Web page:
28Nobody asked me, but my guess is that we’ve seen the last of both Dillon Gee and Daniel Murphy. Gee, who had a poor year and a lengthy injury this season, probably doesn’t have enough talent to fit into the staff next season. Everyone loves Murphy, but given his rising price and the fact that we’ve got some Flores and then Herrera waiting, it only makes sense to move on. Perhaps he goes in that big trade for that  outfielder and/or shortstop and/or leadoff hitter this club needs. Stay tuned.

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Gee, Too Bad

35By now you probably know all about Dillon Gee’s blood-clot surgery and the probability he won’t be back for awhile. While off-days and the lengthy All-Star Break assure we wouldn’t necessarily need a fifth starter for another week or so already there’s much speculation this means the impending promotion of Matt Harvey or even Zack Wheeler amid fears that instead it’ll be Miguel Batista or Jeremy Hefner. And no matter what, it slathers an extra helping of intrigue over the possibility the Mets make a trade in the coming weeks: the deadline is less than 3 weeks away.

In the immediate future there’s a the matter of what number Josh Edgin will wear. You might recall this beefy lefthanded relief prospect from Spring Training, when a surprisingly strong performance had him elevated from the longshotty No. 87 to the respectable No. 54 before a late cut relegated him to the minors. The issue since then is that bullpen catcher Dave Racianello has been wearing 54 (despite what its says on the Mets official roster), so it looks as though Edgin will need another number: 20, 22, 32, 38, and 64 are still available.

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Zippity Duda, Gee Whiz

OK, back from little visit to the beach and have a ton of useless info to catch up on. As detailed in the comments section below, the Mets have recalled a bunch of players from the minors and are suddenly flirting with the prospect of debuting the 900th player in team history, an unthinkable mark only a few months ago. So as to keep this update nice and organized, let’s proceed directly to the sacred scrolls:


12892: 
Joaquin Arias. Acquired for hapless hacker Jeff Francoeur in a waiver deal with the Texas Rangers, Arias was once chosen ahead of Robinson Cano by the Rangers for payment in the Alex Rodriguez deal. He’s a utility infielder who was designated for assignment when Texas acquired Alex Cora, if you want to get an idea of how he was thought of around Dallas. The Mets assigned him the same No. 12 worn by Francoeur, making this a DUD (Del Unser Deal) and final slap in the face to Francoeur who ought to be remembered as Bobby Cox’s final Masterstroke in a long career of screwing over the Mets. If anyone knew Francoeur possessed just enough talent to intrigue Omar Minaya and just enough personal magnetism and discount price to excite the owners, it was him. Jeff lived up to every expectation.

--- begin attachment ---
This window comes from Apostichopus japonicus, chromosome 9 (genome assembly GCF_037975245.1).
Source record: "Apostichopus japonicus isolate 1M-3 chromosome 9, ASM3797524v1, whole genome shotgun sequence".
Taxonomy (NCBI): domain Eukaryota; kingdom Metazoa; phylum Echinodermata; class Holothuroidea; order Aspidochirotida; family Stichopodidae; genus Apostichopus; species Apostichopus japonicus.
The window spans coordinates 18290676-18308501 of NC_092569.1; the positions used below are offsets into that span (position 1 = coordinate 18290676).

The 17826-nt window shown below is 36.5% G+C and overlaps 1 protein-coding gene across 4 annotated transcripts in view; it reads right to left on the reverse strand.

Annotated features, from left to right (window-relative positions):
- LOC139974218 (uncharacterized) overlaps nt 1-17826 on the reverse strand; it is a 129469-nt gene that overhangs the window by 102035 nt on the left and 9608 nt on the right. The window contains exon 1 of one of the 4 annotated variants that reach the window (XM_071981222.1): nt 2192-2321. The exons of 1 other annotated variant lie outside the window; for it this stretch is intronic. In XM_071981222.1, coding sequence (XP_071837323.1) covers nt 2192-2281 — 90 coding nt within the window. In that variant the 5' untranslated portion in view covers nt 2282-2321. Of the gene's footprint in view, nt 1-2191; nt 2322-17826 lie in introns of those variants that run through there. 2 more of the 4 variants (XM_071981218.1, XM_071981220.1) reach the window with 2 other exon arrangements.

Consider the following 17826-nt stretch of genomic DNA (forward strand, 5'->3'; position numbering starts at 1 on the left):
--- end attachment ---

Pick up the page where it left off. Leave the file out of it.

893: Lucas Duda. The outfielder had a terrific season at Buffalo but a rough start at the plate for the Mets. They assigned him No. 21: Most recently on the back of recently departed catch Rod Barajas.

894: Mike Nickeas. He’s the catcher the Mets collected in another right fielder dump to Texas a few years ago — the Victor Diaz deal. Nickeas makes an intriguing addition in that he dates all the way back to Tim Bogar in the oldest active Trade Chain among Mets: He was acquired for Diaz, who was acquired for Jeromy Burnitz in 2003, who came from Milwaukee in that whacky Todd Zeile thingy also involving Lenny Harris, who was acquired for Bill Pulsipher, who was (re-)acuired for Luis Lopez, who initially came over for Bogar, a 1987 Met draftee. Nickeas wears No. 13, the first since Cora.

895: Dillon Gee. Mets.com has him wearing No. 35, last worn by opening-day cleanup hitter and future trivia answer Mike Jacobs this year. Frequently described as one of those minor league prospects with limited repetoire but who “knows how to compete,” (gulp) Gee gets Tuesday’s start at Washington.

In the meantime the Mets also welcomed back outfielder and serial No. 6 acquirer Nick Evans; relievers Raul ValdesNo. 22; and Sean GreenNo. 50; as well as reliever-turned-starter Jenrry MejiaNo. 32. Outfielder Jesus Feliciano is also back in No. 27.

Other than the bad baseball, did I miss anything?